Eurozone warns Greece ‘time is running out’ to avoid catastrophe
European Union finance ministers and major lenders warned Greece on Thursday that catastrophe looms within days for the heavily indebted country unless it brings a credible plan for reforming the economy to eleventh-hour negotiations now at an impasse.
Top officials of the 28-nation European Union political and economic bloc and its 19-nation subset that uses the euro common currency put the blame squarely on Greece’s new far-left political leaders for failing to bring any new proposals to the talks on averting a default on its bailout repayments at the end of this month.
When the talks in Luxembourg broke down after just an hour, European Council chief Donald Tusk called an emergency summit in Brussels for Monday to “urgently discuss the situation of Greece at the highest political level.”
Thursday’s meeting of the Eurozone finance officials was earlier billed as a “make-or-break” attempt to resolve the standoff between Greek leaders and the country’s creditors after talks last week left the two sides accusing each other of inflexibility and unreasonable demands. But Greek Finance Minister Yanis Varoufakis failed to propose any credible plans for tackling his nation’s staggering debt or balancing its budget, the creditors said.
“We are waiting. The institutions have put together some very sensible proposals that are a clear easing from whatever was previously considered, and we are waiting” for counter-proposals from the Greek side, said Christine Lagarde, managing director of the International Monetary Fund.
“This can’t be about smoke and mirrors, it has to be tangible proposals,” Lagarde said, noting that the IMF lends money on behalf of 188 member countries and will be forced to cut off Greece if it fails to pay already late debt payments of $1.8 billion by June 30.
Athens has received $270 billion in bailout funds since 2010 from the IMF, the European Central Bank and the European Commission in exchange for promises to make deep budget cuts, raise taxes and increase collections, among other reforms.
Over the five years of painful austerity measures, the Greek economy contracted by 25% and the unemployment rate climbed to 26%. Greeks have grown increasingly angry about the hardships imposed by their creditors, and that discontent led to election success for the far-left Syriza party in January after its politicians promised to secure an easier repayment plan.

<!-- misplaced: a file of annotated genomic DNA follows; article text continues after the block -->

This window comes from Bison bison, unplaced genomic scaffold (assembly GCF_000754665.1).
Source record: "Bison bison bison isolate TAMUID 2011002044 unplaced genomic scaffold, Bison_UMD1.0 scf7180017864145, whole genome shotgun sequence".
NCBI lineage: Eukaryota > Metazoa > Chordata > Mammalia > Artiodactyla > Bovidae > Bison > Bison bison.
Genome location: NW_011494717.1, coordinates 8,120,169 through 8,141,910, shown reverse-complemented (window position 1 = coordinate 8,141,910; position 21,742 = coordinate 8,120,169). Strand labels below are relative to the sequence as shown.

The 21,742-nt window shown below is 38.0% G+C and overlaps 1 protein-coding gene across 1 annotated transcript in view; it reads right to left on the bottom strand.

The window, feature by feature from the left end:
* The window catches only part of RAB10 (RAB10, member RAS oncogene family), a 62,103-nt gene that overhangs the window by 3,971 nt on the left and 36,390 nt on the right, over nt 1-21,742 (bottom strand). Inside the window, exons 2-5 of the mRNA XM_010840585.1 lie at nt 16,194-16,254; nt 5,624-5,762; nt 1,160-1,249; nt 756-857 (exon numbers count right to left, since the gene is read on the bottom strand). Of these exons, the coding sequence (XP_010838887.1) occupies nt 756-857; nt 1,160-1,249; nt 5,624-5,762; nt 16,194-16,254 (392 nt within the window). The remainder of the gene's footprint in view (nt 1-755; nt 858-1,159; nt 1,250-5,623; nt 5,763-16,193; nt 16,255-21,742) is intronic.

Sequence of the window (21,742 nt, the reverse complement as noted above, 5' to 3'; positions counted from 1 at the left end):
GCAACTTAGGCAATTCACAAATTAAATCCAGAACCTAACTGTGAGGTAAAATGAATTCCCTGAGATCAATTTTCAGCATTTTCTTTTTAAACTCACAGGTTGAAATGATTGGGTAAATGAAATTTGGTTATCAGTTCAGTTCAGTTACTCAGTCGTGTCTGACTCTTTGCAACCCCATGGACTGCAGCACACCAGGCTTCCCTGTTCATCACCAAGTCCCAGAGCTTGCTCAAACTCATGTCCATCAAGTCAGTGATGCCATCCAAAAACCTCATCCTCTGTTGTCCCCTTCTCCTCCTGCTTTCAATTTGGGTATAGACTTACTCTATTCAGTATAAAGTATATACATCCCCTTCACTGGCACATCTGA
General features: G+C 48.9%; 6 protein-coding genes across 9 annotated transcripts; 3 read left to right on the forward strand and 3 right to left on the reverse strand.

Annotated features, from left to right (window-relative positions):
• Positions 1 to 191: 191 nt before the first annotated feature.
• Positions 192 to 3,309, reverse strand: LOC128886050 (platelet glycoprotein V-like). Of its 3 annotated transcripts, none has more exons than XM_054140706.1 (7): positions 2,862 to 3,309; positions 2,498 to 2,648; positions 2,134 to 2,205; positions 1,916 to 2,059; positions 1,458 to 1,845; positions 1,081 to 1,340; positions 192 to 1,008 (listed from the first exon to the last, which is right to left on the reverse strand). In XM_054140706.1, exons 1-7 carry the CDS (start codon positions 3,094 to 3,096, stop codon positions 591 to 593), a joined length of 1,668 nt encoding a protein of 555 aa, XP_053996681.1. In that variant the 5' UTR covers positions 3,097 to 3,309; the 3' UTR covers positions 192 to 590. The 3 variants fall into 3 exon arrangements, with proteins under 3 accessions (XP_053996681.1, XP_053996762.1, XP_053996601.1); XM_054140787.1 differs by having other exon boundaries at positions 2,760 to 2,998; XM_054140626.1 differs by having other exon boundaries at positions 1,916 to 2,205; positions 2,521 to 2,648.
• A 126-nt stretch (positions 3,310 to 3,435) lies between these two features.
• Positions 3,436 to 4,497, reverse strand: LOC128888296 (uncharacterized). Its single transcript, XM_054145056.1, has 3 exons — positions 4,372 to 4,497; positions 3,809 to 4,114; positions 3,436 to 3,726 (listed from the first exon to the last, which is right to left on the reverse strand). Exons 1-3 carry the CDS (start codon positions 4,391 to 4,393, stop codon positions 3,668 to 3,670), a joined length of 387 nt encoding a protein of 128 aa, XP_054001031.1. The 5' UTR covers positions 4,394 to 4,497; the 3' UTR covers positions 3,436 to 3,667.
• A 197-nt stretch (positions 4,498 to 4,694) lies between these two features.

Varoufakis told reporters after the latest meeting that he had warned the creditors that “we are dangerously close to a state of mind that accepts an accident.” He appeared to be alluding to reports that Greeks have begun withdrawing euros from their bank accounts, worrying that a default will lead to their savings being converted to a new national currency that would quickly lose value.
The Greek central bank issued a dire warning Wednesday that failure to secure an extension of the bailout program beyond June would “snowball into an uncontrollable crisis,” with a run on bank deposits already gaining dangerous momentum amid the uncertainty of Athens’ future in the Eurozone.
Lagarde said the only hope for a new bailout agreement to replace the one expiring in 12 days is for the Greek side to return to the negotiating table and ensure that there are “adults in the room.”
Pierre Moscovici, the European Union economic affairs commissioner, urged Greece to resume talks with its Eurozone colleagues and creditors to avert an even more dire blow to Greek living standards.
“On behalf of the commission I want to make an appeal to the Greek government to get back to the negotiating table, to make a commitment to the reasonable compromises that have to be made to avoid a fate that would be catastrophic,” Moscovici said at a news conference after the closed-door talks with Greek officials.
Time is running out to reach a deal, Eurogroup leader Jeroen Dijsselbloem told reporters.
“The ball is clearly in the Greek court to seize that opportunity,” Dijsselbloem said of the narrowing window for negotiation.
Asked what measures were being taken to protect the European Union and the currency union member states from damage in the event Greece defaults on its loans and is forced out of the Eurozone, Dijsselbloem said that the lenders’ priority was to keep Greece in the alliances but that preparations were underway for all potential “alternatives.”
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